A hobby can also be a new start
A new start doesn’t have to be a life-changing decision, it can be as simple as picking up a new hobby: How you spend your leisure time has a direct impact on your health, quality of living, and career. Having enjoyable activities that give you a reason to wake up excited leads to less stress, more happiness, more sleep, better physical health, and more friends, according to a 2010 study by a team of researchers from universities in Kansas, Pittsburgh and Texas, reported on by the New York Times. A hobby also affects a person’s overall work performance, with a San Francisco State University study finding that employees who had creative outlets outside of the office were better at creative problem-solving on the job as it increased their sense of control and in some cases challenged them to learn new skills that were transferable to work.
Not sure what your hobby could be? If you’re not sure what you would enjoy doing, try to think back to your childhood. What did you love doing as a child that could translate into something as an adult, suggests Bustle. Finger painting? Take an art class. Climbing trees? Try rock climbing. Giving lessons to your stuffed animals? Try teaching. Taking this approach could push you into channeling that wild and free mindset of little you. Another indication of what your ideal hobby might be is to look at what you buy as a guilty pleasure. Whether it's candles, clothes, food, plants or paintings, each could be a chance to invest time into putting your hands to work making or taking care of them. While all this might be a starting point, you should also try a couple of ideas you think could work. Don’t be afraid to join workshops or attend classes because you don’t know anyone or because you’re not sure you’ll be good at it. You don’t have to be good at your hobby — you just need to enjoy it.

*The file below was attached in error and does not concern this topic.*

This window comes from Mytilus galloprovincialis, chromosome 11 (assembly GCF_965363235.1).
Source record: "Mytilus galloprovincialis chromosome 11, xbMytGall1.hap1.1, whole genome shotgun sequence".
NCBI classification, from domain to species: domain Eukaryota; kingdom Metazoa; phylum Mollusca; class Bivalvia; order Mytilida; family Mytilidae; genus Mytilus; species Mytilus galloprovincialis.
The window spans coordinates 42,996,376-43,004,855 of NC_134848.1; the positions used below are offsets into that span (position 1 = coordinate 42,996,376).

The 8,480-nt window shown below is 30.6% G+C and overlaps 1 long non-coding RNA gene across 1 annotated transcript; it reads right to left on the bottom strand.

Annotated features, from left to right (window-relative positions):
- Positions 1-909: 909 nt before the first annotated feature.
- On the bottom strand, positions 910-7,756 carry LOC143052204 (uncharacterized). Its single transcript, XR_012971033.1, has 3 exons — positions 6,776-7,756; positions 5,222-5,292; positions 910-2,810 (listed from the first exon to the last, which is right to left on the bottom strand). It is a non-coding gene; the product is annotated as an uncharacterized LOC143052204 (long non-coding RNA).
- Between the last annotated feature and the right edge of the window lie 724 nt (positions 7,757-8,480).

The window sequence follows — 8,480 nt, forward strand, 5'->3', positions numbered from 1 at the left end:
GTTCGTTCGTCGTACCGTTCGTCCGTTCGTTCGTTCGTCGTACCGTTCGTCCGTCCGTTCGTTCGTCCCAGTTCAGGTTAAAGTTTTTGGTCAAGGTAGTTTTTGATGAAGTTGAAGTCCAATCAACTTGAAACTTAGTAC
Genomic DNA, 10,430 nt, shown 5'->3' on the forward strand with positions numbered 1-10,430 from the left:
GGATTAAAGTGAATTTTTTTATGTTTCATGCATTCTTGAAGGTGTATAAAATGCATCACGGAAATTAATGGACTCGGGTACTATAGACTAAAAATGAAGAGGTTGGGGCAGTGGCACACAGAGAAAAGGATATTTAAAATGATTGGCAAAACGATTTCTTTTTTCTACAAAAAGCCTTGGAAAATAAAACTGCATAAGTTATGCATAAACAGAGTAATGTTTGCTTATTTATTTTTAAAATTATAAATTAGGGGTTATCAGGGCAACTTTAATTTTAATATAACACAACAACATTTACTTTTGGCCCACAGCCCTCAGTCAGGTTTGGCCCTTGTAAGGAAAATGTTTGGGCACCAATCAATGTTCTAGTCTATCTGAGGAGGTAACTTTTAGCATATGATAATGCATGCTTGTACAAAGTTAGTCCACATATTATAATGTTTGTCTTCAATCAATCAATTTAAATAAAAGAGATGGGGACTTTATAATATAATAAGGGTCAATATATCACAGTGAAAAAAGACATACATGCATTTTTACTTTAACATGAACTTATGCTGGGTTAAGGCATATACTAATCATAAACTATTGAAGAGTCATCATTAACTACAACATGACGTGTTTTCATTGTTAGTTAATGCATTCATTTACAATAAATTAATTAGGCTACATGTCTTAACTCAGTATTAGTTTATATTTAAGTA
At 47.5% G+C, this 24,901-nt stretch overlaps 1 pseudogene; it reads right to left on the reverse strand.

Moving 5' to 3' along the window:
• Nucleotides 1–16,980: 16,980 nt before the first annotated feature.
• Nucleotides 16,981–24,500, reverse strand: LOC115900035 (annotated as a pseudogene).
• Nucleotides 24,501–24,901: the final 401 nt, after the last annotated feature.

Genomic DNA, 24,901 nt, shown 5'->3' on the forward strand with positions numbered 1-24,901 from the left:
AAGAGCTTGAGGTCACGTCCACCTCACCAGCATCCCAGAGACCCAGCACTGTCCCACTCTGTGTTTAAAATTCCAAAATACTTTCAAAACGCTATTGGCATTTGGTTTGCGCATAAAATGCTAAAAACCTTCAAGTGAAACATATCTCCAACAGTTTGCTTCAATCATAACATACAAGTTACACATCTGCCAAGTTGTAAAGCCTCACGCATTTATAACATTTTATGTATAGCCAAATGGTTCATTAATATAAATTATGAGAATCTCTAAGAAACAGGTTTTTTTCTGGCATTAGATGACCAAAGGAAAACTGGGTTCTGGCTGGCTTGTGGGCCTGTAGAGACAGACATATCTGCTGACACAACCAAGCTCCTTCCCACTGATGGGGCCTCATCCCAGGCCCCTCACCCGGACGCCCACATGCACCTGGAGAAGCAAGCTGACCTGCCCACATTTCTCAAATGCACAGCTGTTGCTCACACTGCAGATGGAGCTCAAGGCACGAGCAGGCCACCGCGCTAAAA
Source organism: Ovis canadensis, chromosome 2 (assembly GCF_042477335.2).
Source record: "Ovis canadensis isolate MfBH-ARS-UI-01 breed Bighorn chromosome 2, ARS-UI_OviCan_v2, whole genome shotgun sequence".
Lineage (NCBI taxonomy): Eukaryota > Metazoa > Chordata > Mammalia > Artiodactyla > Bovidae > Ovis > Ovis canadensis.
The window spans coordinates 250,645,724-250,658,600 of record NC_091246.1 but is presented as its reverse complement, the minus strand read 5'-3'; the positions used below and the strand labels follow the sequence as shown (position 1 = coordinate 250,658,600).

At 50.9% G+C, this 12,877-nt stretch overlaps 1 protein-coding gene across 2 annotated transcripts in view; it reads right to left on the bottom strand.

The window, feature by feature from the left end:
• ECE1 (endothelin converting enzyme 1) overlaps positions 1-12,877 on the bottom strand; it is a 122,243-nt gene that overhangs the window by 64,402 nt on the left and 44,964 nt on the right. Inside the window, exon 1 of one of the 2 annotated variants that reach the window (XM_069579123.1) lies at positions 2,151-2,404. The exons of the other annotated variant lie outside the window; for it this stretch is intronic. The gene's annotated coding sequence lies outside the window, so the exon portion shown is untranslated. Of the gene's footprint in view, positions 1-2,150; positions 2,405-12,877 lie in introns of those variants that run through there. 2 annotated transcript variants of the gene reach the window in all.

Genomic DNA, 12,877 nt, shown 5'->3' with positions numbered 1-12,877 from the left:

Need a bit more help? We try to put forth a variety of activities every day in our PM edition from workshops to concerts to classes. Check out our recommendations and push yourself to attend something that catches your eye. The first step is always the hardest. You can also check out this list of 40 hobbies by Future Learn and pick out a few to try out.
Alright. I’m convinced, but I just don’t have the time: With work, Cairene traffic, and familial responsibilities, it often feels like the time you do have to yourself needs to be spent just relaxing. But it's important to be able to benefit from that time as well, in a way that adds happiness to your life and gives you a better sense of self. First step to making the time is realizing you do have time, especially if you think of it in terms of weeks instead of days. If you work 40 hours and sleep eight hours each night, that still leaves 72 hours every week. If you’re shrugging off our math, then do your own with this “freetime calculator”. It might seem crazy that while you have so much leisure time, it doesn’t always seem that way, and Laura Vanderkam, a writer and speaker on work-life balance, explains that it has to do with people not being mindful of their time and spending a lot of it on social media or on TV.